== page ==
Nathan Webster, Roanoke native and owner of the next-door Village Grill, turned to his staff, friends and memories of his grandfather to establish his “back in the day” Scratch Biscuit Company.
What happens when a hometown boy with a hometown heart makes his living by working, imagining and investing in hometown folks?
Scratch Biscuit Company.
Nathan Webster, a native of Southwest Roanoke County and self-proclaimed challenge lover, never thought he’d wind up in the food world. From a young age, Webster knew he wanted to be a business owner but wasn’t sure of what variety. He was working in the real estate market and doing appraisals when, in 2008 an opportunity to purchase The Village Grill in Grandin Village presented itself. Webster saw the opportunity as a new challenge and just like that, he became a Roanoke restaurateur.
Webster calls The Village Grill his “crash course into restauranting.” He wrapped himself into the kitchen side as much as he could, embracing the extreme honest feedback on his food.
“You don’t know the satisfaction of success if you haven’t failed first,” says Webster, his tall frame and steady demeanor giving extra heft to the plain wisdom he speaks.
What began as a challenge quickly turned into a love for Grandin Village and desire to continue investing himself into Roanoke’s food culture. In 2013, Webster established The Lick BBQ & Company, a food truck and catering service specializing in wood-smoked barbecue and homemade sides. Then in 2015, when offered the opportunity to purchase the The Village Grill building as well as the smallish building next door, Webster was ready. He’d had a long-time vision for the little place, but knew he couldn’t make it go without his staff. Before putting in an offer for both buildings, Webster pulled his management together and pitched the idea of opening a breakfast spot. He knew it could be great, but he also knew he couldn’t do it unless his people were on board. There was no hesitation. They were in.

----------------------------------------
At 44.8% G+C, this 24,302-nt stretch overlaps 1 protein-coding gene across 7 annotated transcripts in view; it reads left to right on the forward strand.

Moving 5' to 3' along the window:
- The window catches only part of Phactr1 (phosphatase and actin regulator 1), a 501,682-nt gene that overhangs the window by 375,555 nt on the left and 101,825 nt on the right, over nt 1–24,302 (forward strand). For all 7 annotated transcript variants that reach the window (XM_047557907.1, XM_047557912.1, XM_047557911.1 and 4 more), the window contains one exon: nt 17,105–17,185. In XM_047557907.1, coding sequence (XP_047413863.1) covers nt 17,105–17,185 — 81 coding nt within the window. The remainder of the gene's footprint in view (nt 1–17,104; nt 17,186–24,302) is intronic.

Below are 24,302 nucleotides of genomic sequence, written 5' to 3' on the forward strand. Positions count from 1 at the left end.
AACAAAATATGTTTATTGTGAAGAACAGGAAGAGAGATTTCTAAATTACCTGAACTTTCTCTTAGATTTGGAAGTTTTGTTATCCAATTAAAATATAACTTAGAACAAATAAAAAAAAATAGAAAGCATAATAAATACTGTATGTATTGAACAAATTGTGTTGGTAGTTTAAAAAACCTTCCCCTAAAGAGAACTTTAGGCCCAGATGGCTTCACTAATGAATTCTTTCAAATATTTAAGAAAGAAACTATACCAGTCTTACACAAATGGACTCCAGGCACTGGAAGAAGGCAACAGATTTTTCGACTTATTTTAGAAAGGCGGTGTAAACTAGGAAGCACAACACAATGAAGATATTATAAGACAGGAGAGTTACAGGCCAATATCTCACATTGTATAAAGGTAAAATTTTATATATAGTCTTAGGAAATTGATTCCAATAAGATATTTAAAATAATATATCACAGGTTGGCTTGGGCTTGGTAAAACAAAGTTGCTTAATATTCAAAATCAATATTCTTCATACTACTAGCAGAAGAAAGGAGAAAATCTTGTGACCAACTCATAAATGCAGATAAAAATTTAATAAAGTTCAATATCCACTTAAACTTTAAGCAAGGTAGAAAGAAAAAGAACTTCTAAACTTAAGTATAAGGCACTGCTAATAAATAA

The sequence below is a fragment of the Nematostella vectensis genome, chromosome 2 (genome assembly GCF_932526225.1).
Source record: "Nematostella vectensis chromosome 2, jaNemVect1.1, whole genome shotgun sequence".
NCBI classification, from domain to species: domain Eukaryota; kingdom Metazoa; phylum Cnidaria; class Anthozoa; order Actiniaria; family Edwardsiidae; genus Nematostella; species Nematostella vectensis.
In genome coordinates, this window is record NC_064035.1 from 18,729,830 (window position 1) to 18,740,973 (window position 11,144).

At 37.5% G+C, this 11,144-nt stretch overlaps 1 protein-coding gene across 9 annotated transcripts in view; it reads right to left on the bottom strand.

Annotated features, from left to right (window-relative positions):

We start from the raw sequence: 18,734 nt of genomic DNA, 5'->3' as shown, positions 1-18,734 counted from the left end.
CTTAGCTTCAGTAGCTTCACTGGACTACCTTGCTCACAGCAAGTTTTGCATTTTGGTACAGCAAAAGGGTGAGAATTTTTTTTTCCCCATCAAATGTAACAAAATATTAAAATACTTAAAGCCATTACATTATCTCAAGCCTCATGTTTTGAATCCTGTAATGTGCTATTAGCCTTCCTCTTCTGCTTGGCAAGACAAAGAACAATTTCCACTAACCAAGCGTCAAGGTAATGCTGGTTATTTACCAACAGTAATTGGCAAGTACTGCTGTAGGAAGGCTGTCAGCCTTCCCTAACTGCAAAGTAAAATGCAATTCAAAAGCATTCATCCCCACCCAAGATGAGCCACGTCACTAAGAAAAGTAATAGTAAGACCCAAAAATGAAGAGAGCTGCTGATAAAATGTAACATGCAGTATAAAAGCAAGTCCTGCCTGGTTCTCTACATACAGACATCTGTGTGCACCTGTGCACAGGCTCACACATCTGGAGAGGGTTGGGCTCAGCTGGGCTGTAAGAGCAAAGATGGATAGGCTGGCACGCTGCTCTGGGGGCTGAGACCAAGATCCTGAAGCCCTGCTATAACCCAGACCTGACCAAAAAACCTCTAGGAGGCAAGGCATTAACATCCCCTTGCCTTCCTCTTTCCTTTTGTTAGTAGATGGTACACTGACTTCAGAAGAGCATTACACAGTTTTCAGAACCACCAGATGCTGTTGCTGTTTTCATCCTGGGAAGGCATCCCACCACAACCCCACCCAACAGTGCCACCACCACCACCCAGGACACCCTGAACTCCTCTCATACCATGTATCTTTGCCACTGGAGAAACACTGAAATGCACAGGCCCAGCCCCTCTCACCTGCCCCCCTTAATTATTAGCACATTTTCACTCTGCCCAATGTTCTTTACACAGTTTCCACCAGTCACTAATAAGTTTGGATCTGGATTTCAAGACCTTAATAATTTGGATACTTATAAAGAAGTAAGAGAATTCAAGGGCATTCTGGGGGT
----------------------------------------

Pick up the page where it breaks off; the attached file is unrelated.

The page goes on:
“We didn’t really have a plan [with Scratch],” admits Webster, shrugging his shoulders and leaning back in one of Scratch’s metal chairs. “I knew I wanted everything from scratch. I knew I wanted it to be as local as possible. We wanted it to be a down home country place…a place that when people walked in, they felt warm.”
When Webster says “everything” he truly means everything. Along with several close friends, Webster spent the next eight months gutting, then rebuilding the space, using all locally sourced woods and doing the work themselves.
“All the wood comes from these mountains,” explains Webster, sitting up and pointing around him. Walnuts, poplars, cherries, oaks—every log was specially chosen and transformed by Webster and his buddies into the walls, counters, tables and benches of Scratch.
And that is just the beginning. The farm tools gracing Scratch’s walls belonged to Webster’s grandfather, who passed away during the building of Scratch. Webster loves having this daily reminder of his grandfather, as well as giving customers the opportunity to recognize and appreciate the tools from yesteryear.
But, of course, Scratch is about breakfast—from scratch. The peanut butter, jams, spreads and pimento cheese are all made fresh in-house. The apples are peeled and cooked down every day for the Fried Apple Biscuit. The coffee—Rooster Scratch—is roasted on site and original to Scratch Biscuit Company. The meats used in items like the The Cowboy Crippler or The Hans and Franz are wood smoked outside in The Lick BBQ smokers.
Even the recipes in Scratch’s recipe book—down to the final ingredients for the biscuits and jams—are original creations from hours of collaboration between Webster and his kitchen management.